Monday, February 16, 2009

Broken Earth: The Rural Chinese by Steven W. Mosher

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Broken Earth: The Rural Chinese
by Steven W. Mosher

Hardback: 309 pages
Publisher: Free Press
First Released: 1983

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Back Cover Description:
After the 1979 thaw in relations between the United States and the People's Republic of China, Steven W Mosher was one of a handful of Americans in 30 years permitted to take up residence in a Chinese village. Swept into China by a sudden ground swell of diplomatic good will and friendship and aided by his fluency in the Cantonese dialect, he was able to live and work in southern China largely unaccompanied and unsupervised by state and local officials.

For a year, while carrying on research in cultural anthropology, Mosher ate and drank with his peasant neighbors, celebrated and mourned with them, played basketball and took tea with them, and discussed sex and politics with them. Broken Earth is his account--told often in the Chinese' own words--of what it is really like to live in the People's Republic today. It is an unexpectedly intimate look behind the Bamboo Curtain of authorized facts.

We see the rural Chinese at home, in school, and at work, expressing their bitterness at the past, their frustrations with the present, and their hopes for the future. Here is the life and rhythm of the village: marriages, births, festivities, and funerals--an ancient life of rituals often at odds with Party directive and reforms.

And behind the glib optimism of socialist rhetoric, the author uncovers the darker side of Chinese society: a disaffected peasantry trapped between the bureaucracy and the black market, harried by endless political exhortations, bitter at the special privileges and petty corruptions of Party officials, and, perhaps worst of all, bullied by a rigid campaign of birth control. While Mosher entered China intending only to conduct ethnographic studies, he left carrying a heavy burden of truth about the Chinese communist system and the physical and moral anguish it has wrought.

Because Chinese of all walks of life--officials, workers, and peasants--revealed their innermost thoughts and feelings to Mosher, Broken Earth tells us more about the true texture of life in the People's Republic than we have ever been able to learn. Unlike the inevitably impressionistic reports of "tourist journalists" and city-bound academics, Mosher's book offers a rich, complex panorama of daily life in rural China, alive with its unique personalities, pleasures, tensions, and sorrows. Brimming with anecdotes and eye-opening observations, it is a strikingly frank, realistic appraisal of what is happening to the people behind the statistics in the "New China."

While the author lived in China in 1979 through 1980, the book covers life in China from late in Mao's era until 1982. He primarily talks about life in rural southern China, but he also was able to interact with some city Chinese and learn a bit about the conditions in other parts of China. This book is a well-written behind-the-propaganda look into the culture.

The book covers village life and work, the bureaucracy, corruption and crime, unemployment, restrictions on daily life, the education system, the Youth who grew up during the Cultural Revolution, marriage, the role of men and women, forced birth control, the political campaigns, and more. While we do get to see slices of rural life, this book is more a historical view of the political policies and how they affected the Chinese alive at the time the author lived there.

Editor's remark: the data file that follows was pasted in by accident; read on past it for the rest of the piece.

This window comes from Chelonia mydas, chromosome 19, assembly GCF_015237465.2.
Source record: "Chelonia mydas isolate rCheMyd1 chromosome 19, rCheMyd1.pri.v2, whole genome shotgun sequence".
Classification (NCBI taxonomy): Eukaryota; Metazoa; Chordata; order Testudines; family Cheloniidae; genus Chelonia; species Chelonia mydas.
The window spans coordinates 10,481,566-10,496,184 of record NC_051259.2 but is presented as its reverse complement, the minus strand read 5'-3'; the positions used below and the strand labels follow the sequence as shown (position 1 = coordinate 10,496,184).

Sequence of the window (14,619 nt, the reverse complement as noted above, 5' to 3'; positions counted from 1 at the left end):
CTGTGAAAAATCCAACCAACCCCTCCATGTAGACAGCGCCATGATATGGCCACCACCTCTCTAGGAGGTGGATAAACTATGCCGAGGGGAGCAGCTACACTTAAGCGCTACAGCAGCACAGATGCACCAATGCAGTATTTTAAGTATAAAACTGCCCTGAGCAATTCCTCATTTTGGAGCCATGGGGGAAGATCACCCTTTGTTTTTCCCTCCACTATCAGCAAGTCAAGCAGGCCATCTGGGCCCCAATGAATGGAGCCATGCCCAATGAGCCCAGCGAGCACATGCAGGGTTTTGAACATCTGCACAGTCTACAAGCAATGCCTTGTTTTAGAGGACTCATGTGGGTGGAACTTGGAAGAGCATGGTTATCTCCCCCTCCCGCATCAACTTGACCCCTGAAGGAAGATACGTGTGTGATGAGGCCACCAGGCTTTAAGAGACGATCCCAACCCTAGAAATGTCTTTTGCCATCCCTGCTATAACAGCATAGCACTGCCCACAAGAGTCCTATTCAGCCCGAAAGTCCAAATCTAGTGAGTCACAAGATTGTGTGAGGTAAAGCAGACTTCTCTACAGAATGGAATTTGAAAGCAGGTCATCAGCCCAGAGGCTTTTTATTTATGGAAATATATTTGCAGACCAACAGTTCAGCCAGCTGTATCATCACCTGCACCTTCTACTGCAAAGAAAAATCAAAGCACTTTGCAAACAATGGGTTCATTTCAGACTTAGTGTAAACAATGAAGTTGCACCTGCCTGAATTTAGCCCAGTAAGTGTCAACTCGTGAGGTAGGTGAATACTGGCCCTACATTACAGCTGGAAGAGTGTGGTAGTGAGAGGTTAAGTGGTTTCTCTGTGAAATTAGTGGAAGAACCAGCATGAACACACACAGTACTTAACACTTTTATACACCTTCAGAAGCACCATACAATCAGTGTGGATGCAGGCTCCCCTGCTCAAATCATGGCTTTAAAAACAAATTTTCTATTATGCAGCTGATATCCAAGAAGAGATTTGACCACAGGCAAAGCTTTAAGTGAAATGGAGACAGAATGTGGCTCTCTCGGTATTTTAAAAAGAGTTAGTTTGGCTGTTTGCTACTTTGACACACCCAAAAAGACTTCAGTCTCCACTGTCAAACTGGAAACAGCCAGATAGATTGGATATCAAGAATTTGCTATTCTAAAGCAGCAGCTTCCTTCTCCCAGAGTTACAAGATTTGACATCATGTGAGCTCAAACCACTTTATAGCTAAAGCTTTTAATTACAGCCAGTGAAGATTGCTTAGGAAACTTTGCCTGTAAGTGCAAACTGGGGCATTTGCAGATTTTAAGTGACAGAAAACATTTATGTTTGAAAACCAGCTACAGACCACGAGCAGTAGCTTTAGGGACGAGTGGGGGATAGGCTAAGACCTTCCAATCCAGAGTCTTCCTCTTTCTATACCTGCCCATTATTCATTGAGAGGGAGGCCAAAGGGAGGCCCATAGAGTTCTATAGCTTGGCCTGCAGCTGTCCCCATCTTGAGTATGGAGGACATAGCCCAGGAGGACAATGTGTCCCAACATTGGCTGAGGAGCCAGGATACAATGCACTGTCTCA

The book was very informative without being dry. In fact, I probably would have read the book through in one sitting if I hadn't had to take a break after every chapter or two so I could process everything I'd just learned. Anyone who thinks the textbook version of communism or socialism looks appealing should read this book to learn the pitfalls of how socialism works out in reality.

I'd recommend this book to anyone interested in socialism in general or in communist China.

Excerpt: Chapter One
Late in March 1979 I first arrived, elated yet diffident, in the South China commune that I hoped to study. As an anthropologist whose goal it was to penetrate the private world of the villager, I saw getting through to the Chinese as people as the main challenge of the coming year. I was an outsider, neither Chinese nor Communist, and I wondered how long it would take to make contacts with local peasants and cadres, and worried that it might not be possible at all.

Friends who had been to the People's Republic had not been optimistic about my chances. One acquaintance, just back from a year of intensive study of Chinese at the Beijing Language Institute, told me how he had been put up by the PRC government in a dormitory restricted to foreign students where he had met and made friends with Australians, Germans, Africans--students of various nationalities--but no Chinese. His instructors at the institute had been the only Chinese he had come into regular contact with. While they had been cordial enough in class, they had discouraged socializing after hours. His trips about the city of Beijing, to such places as Tiananmen Square, Beihai Park, and the Forbidden City, had engulfed him in vast, swirling crowds of people but had not helped him to break through the social barriers that separated him from these Chinese millions.

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